By Staff

GARLAND, Texas (CBSDFW.COM) – Garland search and rescue teams have found what they believe is the body of a woman whose car got swept away by floodwaters early Sunday.

Police said crews responded to a report of a person trapped in a vehicle surrounded by water on a bridge in the 1700 block of Holford Road at around 2:15 a.m. Crews found the vehicle in the north end of the bridge.

According to police, water was flowing over the bridge and was about 12 to 24 inches deep. Fire crews were unable to safely reach the vehicle when they first arrived due to the rushing waters.

As more crews arrived, police said the vehicle was swept into the nearby creek.

At around 7 a.m., the fire department found the vehicle unoccupied about 300 yards from the bridge, but authorities believed a person had been inside of it.

Later in the afternoon, crews found a body believed to be the person who was in the vehicle. Authorities are waiting for confirmation from the medical examiner’s office.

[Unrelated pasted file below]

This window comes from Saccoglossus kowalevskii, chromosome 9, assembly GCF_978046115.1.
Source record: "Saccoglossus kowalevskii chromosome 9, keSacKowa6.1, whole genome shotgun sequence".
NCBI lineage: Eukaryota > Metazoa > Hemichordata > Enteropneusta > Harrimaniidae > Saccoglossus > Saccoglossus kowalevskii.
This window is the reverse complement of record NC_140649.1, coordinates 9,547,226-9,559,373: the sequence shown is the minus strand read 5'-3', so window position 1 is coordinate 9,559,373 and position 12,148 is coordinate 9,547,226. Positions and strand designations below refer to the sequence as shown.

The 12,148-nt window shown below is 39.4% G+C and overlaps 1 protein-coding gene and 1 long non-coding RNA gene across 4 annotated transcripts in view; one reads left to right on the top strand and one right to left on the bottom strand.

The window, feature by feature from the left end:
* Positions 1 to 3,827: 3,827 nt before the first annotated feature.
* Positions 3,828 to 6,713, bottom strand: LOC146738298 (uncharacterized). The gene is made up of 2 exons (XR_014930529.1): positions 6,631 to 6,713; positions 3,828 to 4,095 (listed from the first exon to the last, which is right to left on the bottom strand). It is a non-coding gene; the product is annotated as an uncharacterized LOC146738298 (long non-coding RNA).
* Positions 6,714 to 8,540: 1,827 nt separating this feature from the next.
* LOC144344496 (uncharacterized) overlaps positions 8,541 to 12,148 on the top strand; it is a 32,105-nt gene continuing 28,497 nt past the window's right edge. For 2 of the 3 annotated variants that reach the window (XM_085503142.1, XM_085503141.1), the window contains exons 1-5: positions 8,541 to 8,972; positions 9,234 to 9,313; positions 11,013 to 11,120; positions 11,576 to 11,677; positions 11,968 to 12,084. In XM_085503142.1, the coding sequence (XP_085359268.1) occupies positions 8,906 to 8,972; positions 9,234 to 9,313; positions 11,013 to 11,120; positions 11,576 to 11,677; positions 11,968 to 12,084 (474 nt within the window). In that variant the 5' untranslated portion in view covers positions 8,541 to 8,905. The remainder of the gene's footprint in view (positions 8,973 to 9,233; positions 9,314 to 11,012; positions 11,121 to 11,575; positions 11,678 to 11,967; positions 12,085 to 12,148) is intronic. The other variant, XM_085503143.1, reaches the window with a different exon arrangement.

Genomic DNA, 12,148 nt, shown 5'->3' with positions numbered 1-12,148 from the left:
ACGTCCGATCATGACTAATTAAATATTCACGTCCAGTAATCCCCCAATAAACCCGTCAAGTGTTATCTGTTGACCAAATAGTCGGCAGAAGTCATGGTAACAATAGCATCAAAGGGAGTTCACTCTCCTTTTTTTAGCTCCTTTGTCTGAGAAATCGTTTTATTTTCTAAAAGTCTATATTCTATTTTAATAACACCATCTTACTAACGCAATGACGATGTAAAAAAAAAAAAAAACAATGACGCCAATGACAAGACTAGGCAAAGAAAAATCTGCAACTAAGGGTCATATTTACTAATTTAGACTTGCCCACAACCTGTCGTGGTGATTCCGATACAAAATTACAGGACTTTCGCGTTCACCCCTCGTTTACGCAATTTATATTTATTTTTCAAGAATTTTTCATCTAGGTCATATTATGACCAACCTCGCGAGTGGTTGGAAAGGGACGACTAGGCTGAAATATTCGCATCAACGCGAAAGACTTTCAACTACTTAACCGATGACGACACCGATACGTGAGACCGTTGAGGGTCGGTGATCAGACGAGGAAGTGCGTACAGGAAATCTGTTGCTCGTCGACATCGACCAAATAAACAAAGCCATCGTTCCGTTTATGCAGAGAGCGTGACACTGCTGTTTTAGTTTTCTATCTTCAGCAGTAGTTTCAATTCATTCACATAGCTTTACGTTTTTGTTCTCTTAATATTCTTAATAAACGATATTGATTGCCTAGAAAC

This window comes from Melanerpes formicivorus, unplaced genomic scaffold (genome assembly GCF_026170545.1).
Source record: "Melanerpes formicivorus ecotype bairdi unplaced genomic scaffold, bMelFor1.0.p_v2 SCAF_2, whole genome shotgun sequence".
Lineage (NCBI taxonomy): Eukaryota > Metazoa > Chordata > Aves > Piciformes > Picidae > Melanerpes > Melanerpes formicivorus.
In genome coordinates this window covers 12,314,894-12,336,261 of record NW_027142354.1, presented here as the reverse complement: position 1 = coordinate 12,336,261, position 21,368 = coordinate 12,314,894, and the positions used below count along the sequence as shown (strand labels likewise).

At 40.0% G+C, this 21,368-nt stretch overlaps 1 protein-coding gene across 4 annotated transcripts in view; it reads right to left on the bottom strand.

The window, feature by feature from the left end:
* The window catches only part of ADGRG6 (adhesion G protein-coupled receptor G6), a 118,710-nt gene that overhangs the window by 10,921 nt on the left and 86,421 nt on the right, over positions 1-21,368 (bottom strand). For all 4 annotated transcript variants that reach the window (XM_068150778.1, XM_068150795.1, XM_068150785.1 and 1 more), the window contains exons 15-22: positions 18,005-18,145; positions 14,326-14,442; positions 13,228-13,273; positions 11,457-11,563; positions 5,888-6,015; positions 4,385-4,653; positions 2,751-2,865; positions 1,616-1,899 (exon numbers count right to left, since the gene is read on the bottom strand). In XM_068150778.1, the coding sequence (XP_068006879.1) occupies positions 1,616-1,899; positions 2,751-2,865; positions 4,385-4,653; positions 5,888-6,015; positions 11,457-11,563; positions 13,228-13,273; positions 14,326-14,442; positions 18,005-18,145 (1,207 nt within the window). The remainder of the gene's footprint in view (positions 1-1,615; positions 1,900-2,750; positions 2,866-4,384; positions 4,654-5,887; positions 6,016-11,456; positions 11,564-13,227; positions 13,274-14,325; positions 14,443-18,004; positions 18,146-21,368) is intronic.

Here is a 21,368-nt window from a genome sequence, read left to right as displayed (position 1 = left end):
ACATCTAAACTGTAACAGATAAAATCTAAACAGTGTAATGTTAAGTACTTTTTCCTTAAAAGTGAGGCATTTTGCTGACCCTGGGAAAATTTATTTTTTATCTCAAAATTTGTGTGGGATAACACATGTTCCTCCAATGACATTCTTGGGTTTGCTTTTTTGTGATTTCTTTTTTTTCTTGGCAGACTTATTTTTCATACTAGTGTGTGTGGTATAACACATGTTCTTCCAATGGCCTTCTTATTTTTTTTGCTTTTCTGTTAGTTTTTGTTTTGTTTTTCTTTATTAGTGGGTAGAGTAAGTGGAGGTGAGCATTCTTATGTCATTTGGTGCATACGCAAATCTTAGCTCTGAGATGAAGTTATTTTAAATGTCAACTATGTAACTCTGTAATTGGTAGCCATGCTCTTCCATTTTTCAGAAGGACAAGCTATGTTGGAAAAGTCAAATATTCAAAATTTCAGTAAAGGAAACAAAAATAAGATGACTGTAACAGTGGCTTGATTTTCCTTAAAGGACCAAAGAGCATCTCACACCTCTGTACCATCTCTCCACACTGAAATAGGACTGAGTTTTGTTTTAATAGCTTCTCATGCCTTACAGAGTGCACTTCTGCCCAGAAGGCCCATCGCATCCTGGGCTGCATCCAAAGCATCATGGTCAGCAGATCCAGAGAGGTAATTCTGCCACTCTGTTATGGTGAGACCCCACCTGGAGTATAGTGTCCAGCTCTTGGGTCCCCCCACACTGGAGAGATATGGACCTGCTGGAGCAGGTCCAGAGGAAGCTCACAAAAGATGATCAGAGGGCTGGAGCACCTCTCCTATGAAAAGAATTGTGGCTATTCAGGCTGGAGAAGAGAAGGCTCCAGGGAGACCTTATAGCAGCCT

Police said the Wylie, Richardson and Plano fire departments, Lone Star Search and Rescue and a Department of Public Safety helicopter helped in the search.

The fire department said Sunday’s incident is a tragic reminder of just how powerful floodwaters can be.

“We try to preach it all the time, turn around and don’t drown. It only takes 6 inches of water before it can start moving your vehicle – and with a foot of water, it can move just about any vehicle off the road. So we tell people don’t drive through it.” Battalion Chief Mike VanBuskirk said.

Flash flooding remains a concern heading into Monday, but some residents have already been experiencing scary sights.

Flash floods took one Dallas driver by surprise early Sunday and caused his car to stall with his wife and 1-year-old child inside. They couldn’t open the doors as the water was too high.

In North Dallas, a car was stranded with water up to the windows after a creek flooded the park on Valley View Lane.

First responders said you should never drive around barricades and that you should avoid driving on bridges over fast-moving waters and through floodwaters.

If you do get stuck, it’s urged that you stay in your vehicle unless water is rising inside of it.

“You just don’t take that chance. It’s not worth it. You just turn around and take another route and be safe,” VanBuskirk said. Staff